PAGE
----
Sunday, 16 September 2012

'Dyfal donc a dyr y garreg'

Sunday morning.

Sitting up in bed, drinking tea and learning some Welsh. Like you do.

'There are 29 letters in the Welsh language,' I say. '29! And some of them aren't even letters. Well, not as we know them, Jim.'
'Please don't call me Jim,' says Andy. 'I'm a Whoovarian, not a Trekkian.'
'What I don't understand,' I say, 'is that they have removed 5 perfectly good letters - k, q, v, x and z' - and replaced them with the likes of 'll' and 'dd' and 'rh',which isn't strictly speaking a letter, it's a dipthong. Which is NOT type of knicker,' I add hastily, because I know exactly what Andy will say if I don't head him off at the pass, so to speak.

'And what about Scrabble? ' I continue. 'K, Q, V, X and Z are valuable letters in Scrabble. Do you think Welsh Scrabble boards are different? Do they play Scrabble in Wales?'

Andy admitted he didn't know. He was busy rolling his 'r's. I can't roll my r's. Well, not whilst sitting in bed, anyway.

'Do you think it will be a handicap if I can't roll by r's?' I say.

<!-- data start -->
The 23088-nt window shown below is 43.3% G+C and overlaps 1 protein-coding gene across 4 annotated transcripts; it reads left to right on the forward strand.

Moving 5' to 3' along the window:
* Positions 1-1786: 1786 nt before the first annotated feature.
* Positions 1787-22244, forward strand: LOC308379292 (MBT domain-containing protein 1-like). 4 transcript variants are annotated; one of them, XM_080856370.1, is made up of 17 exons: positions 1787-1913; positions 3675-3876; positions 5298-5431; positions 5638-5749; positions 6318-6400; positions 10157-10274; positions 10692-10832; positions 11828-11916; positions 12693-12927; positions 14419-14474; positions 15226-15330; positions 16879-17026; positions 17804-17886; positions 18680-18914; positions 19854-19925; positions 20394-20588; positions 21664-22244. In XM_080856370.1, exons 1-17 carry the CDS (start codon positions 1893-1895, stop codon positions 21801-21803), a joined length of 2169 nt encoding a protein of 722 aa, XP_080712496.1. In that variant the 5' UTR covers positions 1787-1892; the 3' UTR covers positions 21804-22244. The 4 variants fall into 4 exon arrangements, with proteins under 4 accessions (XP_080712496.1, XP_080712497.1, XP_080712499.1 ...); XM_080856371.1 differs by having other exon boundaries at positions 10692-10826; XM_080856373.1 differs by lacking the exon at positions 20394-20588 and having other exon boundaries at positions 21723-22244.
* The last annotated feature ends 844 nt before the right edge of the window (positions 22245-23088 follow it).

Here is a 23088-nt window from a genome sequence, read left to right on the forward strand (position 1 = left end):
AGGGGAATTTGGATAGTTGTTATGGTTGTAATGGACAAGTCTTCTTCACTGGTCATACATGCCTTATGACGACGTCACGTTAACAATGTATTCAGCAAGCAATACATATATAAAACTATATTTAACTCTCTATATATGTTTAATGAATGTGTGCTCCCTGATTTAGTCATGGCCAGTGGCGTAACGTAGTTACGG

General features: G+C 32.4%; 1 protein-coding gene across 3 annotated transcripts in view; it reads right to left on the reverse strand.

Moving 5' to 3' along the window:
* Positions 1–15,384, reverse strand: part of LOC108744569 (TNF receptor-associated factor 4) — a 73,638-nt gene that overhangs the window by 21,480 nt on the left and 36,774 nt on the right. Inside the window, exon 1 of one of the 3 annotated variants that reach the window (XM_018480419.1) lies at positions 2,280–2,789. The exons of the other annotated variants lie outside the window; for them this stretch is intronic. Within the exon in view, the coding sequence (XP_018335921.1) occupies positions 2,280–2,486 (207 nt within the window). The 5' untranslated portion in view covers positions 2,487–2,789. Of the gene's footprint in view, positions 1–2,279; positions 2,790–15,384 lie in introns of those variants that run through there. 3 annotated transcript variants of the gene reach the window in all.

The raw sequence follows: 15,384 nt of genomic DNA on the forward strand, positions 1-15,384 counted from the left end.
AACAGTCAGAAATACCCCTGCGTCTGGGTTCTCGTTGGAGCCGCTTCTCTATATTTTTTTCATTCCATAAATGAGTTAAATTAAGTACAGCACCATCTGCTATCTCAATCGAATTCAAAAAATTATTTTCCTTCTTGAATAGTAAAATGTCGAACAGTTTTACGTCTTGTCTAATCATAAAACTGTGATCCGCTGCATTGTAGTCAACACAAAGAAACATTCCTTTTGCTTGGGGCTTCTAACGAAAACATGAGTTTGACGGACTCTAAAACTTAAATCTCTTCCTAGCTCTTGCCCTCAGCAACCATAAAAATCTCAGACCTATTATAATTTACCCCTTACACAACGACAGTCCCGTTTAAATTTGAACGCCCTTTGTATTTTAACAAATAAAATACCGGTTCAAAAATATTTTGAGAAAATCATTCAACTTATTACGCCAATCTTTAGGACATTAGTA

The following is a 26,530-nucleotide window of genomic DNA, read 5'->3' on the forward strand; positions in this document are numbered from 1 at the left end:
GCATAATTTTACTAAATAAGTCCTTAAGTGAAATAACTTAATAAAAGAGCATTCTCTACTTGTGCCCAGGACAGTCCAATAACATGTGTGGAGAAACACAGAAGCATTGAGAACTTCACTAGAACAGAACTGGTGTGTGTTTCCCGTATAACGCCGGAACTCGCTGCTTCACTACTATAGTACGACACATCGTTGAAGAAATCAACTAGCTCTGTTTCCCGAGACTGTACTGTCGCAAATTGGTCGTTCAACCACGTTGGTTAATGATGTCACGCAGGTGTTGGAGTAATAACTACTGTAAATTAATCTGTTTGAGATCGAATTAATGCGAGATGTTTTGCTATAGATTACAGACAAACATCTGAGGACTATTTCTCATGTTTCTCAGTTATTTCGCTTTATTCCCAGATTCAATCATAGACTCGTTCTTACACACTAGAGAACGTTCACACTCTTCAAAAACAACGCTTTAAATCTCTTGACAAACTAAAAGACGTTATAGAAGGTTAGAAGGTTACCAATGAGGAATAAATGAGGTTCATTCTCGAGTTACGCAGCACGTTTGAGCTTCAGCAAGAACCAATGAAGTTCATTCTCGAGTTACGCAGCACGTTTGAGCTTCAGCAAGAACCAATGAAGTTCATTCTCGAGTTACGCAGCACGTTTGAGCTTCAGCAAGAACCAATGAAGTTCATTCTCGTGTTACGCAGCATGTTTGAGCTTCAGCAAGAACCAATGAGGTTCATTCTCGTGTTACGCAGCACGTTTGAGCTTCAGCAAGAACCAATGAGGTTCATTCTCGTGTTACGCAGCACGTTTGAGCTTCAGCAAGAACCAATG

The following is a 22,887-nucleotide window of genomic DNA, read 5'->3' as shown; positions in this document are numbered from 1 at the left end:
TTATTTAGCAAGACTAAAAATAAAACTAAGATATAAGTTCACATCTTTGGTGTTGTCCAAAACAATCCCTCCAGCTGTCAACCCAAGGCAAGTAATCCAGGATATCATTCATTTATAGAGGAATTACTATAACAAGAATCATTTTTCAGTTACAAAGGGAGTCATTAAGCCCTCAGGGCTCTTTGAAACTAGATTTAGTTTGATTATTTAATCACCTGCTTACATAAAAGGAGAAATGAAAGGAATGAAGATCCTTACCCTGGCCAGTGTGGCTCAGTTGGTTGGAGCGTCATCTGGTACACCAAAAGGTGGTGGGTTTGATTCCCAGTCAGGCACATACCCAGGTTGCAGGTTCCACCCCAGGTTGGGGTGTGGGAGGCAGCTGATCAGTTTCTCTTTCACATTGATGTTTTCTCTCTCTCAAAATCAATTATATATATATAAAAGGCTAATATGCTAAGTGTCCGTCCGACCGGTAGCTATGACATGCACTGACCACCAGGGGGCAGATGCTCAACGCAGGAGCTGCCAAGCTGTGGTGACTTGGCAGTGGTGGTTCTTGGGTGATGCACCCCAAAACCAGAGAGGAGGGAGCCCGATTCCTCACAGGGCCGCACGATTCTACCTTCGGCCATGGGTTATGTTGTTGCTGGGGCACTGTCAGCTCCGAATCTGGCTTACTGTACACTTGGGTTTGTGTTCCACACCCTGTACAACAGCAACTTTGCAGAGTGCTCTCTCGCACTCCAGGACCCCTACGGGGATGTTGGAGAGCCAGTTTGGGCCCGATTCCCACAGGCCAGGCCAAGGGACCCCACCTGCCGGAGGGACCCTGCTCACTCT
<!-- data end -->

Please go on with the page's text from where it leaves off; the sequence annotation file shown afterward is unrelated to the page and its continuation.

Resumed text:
Andy said he doubted it. In fact, he said that if, nay when, we get our house like we are planning to, and we move there, it is so isolated that no-one will be around to hear me making a right royal cock-up on the Welsh pronunciation front anyway. So I wasn't to worry, dear. (He stopped short of patting me on the head, which was a wise move given I was holding a hot cuppa and sharp biro and can be quite jumpy first thing in the morning.)

And then Andy had a little giggle because he had just found out what the phrase for 'tin of beans' is.

Ffa tun.

And if I tell you that the 'u' in Welsh is pronounced 'i' then you will realise just how childish my forty-something husband can be. Doctor Who evidence aside.

'There are two extra vowels,' I say. 'W' and 'Y'. I can just about accept 'Y' as a vowel given the sound it makes, but 'W'? Who thought that was a good idea?'

'If it's got a 'G' in front of it it's pronounced 'w',' says Andy. 'But if it hasn't, it's pronounced 'oo'.'

'Oh, well that's okay then,' I say. I think I need to get up and have some brekkie. My legs are getting pins and needles and so is my brain.

'This book says we should use this phrase as our mantra whilst we are learning Welsh,' I say. 'Dyfal donc a dyr y garreg.'
'And what does that mean?' says Andy.
'It means 'Steady tapping breaks the stone,' I say. 'The trouble is, steadily tapping a stone also makes people want to grab the hammer from you and shout 'STOP DOING THAT!'

'What if we learn all this Welsh and end up living somewhere like Norfolk?' says Andy.
'I'm going to speak it regardless of where we end up,' I say.
'Could confuse the locals,' says Andy.
'I don't care,' I say.

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